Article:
Superior Models also offers a coordinated set of rules/pieces, under the heading STARFLEET WARS. The rules come boxed, along with a destroyer model from each of the five races in the game. This reviewer is not particularly fond of this packaging tactic since it ups the price of the rules package considerably, and essentially forces the buyer to purchase models he may not want. The rules are simple, fast and clean. Ships have offensive and defensive factors which they may power from their power quota. Firing is conducted by rolling percentage dice (provided) on a chart, matrixing speed and distance. Damage is taken only in terms of power units. The advanced rules add a little more variety. Special rules are included for fighters, both in intercept and attack roles, a close-in defense system against fighters, (actually just a percentage roll to destroy attacking fighters), boarding!?), an energy damping field, invisibility shields, and particle weapons. The latter pierces opposing shields and have the ability to inflict some rather inconsequential special damage.

The Superior line of starships includes ships of five races (Human, Avarian, Entomalian, Aquarian, Carnivoran) and each race has a representative Dreadnought, attack carrier, battlecruiser, cruiser, and destroyer as well as a fighter. The models have a lot of detail (bordering on the garish) and are bristling with turrets, sensor modules and a variety of other odds and ends whose purposes we can only guess at. My major criticism of the ship designs is, for some reason, the designer felt it neccessary that the ships in some way resemble the race that built them. Hence, Carnivoran ships have a cat-like appearance, and the Aquarians look like turtles. Only the Terran ships don't look this way, and they, well I'm surprised the Star Wars Corporation hasn't sued over the resemblence to their "Imperial Stardestroyer"! The ship pieces are fairly large and expensive, the large ships running upwards of $4.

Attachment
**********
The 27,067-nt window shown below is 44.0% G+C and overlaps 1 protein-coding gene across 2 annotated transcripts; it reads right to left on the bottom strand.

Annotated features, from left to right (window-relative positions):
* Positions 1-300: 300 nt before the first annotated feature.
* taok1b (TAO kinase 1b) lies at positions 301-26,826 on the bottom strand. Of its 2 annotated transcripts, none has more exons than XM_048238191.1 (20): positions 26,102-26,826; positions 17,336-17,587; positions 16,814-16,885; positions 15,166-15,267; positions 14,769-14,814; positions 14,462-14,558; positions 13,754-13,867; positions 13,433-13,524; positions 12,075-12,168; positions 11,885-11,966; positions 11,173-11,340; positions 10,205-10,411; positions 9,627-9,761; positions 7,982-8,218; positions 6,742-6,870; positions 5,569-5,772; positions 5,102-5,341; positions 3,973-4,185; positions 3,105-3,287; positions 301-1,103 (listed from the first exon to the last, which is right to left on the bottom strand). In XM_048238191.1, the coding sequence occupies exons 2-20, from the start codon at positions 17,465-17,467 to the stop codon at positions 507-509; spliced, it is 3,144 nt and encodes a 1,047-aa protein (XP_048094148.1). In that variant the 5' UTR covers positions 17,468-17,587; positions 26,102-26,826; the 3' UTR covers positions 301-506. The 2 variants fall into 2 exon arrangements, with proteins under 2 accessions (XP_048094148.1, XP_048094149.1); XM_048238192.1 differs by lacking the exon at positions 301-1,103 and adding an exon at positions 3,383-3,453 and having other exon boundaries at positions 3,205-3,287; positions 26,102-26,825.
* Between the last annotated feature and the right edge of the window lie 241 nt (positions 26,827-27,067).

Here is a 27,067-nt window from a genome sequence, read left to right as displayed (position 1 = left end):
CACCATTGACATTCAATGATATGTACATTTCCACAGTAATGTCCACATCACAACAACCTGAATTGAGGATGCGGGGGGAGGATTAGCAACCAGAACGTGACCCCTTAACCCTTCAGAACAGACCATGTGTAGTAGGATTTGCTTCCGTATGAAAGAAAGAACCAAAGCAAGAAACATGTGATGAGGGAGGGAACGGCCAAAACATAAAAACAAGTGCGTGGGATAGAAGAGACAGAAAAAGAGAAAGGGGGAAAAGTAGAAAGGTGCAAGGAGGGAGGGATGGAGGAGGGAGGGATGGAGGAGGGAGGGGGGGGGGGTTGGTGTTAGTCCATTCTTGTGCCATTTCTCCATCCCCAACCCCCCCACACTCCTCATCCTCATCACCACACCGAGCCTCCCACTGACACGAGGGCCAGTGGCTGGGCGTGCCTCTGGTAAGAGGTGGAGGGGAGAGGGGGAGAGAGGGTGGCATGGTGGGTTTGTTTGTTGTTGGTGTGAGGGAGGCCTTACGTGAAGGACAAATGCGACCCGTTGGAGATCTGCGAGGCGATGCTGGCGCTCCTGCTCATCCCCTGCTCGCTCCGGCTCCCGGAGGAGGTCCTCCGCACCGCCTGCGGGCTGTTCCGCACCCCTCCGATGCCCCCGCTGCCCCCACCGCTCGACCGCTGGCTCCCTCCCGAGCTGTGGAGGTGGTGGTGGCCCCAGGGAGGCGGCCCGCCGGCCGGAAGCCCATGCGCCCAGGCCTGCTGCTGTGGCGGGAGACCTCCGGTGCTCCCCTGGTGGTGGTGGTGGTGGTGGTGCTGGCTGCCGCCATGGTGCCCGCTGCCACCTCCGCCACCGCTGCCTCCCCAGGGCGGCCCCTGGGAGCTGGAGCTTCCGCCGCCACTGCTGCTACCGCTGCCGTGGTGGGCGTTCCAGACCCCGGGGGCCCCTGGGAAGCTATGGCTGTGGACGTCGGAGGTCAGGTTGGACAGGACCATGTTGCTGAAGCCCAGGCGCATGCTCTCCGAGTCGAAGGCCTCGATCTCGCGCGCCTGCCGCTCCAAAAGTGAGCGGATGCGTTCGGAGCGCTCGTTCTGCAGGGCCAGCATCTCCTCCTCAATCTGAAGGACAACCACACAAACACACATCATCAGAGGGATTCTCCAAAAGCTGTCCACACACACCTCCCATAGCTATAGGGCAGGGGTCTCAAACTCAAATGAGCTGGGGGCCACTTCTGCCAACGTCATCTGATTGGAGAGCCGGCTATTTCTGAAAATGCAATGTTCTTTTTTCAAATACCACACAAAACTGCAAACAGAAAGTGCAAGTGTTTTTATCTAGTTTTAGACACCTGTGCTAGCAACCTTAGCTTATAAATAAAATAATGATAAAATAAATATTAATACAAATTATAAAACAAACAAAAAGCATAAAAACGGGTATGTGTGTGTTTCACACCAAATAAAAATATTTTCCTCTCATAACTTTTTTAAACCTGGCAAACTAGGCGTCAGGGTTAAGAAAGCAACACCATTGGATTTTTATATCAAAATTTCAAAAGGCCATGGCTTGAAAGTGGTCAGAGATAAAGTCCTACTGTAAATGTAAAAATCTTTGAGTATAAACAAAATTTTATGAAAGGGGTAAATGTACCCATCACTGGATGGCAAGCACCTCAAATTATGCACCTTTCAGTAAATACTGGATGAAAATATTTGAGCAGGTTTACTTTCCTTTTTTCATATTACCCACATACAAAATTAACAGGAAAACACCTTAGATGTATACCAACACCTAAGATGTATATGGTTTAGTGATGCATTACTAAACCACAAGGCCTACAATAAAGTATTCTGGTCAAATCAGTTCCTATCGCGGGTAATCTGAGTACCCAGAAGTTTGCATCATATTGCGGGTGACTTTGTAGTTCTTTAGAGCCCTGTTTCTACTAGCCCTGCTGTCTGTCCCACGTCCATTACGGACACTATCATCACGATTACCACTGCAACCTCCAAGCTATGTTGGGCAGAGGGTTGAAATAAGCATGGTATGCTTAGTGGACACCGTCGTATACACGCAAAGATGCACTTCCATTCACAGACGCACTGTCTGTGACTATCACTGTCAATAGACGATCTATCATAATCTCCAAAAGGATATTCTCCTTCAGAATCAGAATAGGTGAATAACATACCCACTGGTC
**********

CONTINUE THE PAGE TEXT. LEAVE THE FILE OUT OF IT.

Taken as a whole, the Superior line is something of a dissappointment. The ships are not, at least in my opinion very appealing. They are high priced, and the rules have a sort of thrown together feeling.

Valiant Miniatures offers one of the oldest (if not the oldest) lines of lead spaceships available. The ships are very detailed with fuel lines, weapons, and other equipment visible. In direct contrast to the McEwan ships, these are obviously not intended to land on surfaces, with their protruding guns and round command modules. Only the smaller craft appear capable of planet fall.

This line is divided into humans (the ubiquitous Federation again) and aliens. The alien ships are truly bizarre looking, though similar enough in general design to mesh with the Earth vessels. Various heavy ships are available (1 or 2 per package at $3.50): Heavy cruisers, battlecruisers, escorts and destroyers. Smaller craft (4-15 per package) include scouts, interceptors, assault ships, and three kinds of fighters. Valiant also has available fleet supply ships and hyperspace submarines (?). More ships are planned. One nice touch, these ships are made to fit on stands Valiant provides (in separate packages), and thus look much better on the gaming table.